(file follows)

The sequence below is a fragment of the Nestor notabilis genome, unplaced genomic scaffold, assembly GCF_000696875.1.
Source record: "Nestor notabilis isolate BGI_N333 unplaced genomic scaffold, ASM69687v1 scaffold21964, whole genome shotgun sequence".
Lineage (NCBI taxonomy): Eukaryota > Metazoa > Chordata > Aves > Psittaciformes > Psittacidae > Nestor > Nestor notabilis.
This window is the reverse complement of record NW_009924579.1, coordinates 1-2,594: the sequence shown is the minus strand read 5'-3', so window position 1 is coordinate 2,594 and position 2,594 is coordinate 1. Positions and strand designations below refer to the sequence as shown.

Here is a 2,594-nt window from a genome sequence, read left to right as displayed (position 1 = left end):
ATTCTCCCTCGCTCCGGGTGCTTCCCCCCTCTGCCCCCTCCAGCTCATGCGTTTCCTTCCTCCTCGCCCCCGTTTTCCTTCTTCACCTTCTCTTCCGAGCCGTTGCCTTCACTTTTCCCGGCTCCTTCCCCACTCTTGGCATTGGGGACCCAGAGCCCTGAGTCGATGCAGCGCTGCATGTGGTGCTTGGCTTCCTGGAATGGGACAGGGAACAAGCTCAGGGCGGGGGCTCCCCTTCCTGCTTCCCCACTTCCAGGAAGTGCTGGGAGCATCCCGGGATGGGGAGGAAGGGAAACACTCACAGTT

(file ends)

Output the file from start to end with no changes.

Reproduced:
The sequence below is a fragment of the Nestor notabilis genome, unplaced genomic scaffold, assembly GCF_000696875.1.
Source record: "Nestor notabilis isolate BGI_N333 unplaced genomic scaffold, ASM69687v1 scaffold21964, whole genome shotgun sequence".
Lineage (NCBI taxonomy): Eukaryota > Metazoa > Chordata > Aves > Psittaciformes > Psittacidae > Nestor > Nestor notabilis.
This window is the reverse complement of record NW_009924579.1, coordinates 1-2,594: the sequence shown is the minus strand read 5'-3', so window position 1 is coordinate 2,594 and position 2,594 is coordinate 1. Positions and strand designations below refer to the sequence as shown.

Here is a 2,594-nt window from a genome sequence, read left to right as displayed (position 1 = left end):
ATTCTCCCTCGCTCCGGGTGCTTCCCCCCTCTGCCCCCTCCAGCTCATGCGTTTCCTTCCTCCTCGCCCCCGTTTTCCTTCTTCACCTTCTCTTCCGAGCCGTTGCCTTCACTTTTCCCGGCTCCTTCCCCACTCTTGGCATTGGGGACCCAGAGCCCTGAGTCGATGCAGCGCTGCATGTGGTGCTTGGCTTCCTGGAATGGGACAGGGAACAAGCTCAGGGCGGGGGCTCCCCTTCCTGCTTCCCCACTTCCAGGAAGTGCTGGGAGCATCCCGGGATGGGGAGGAAGGGAAACACTCACAGTT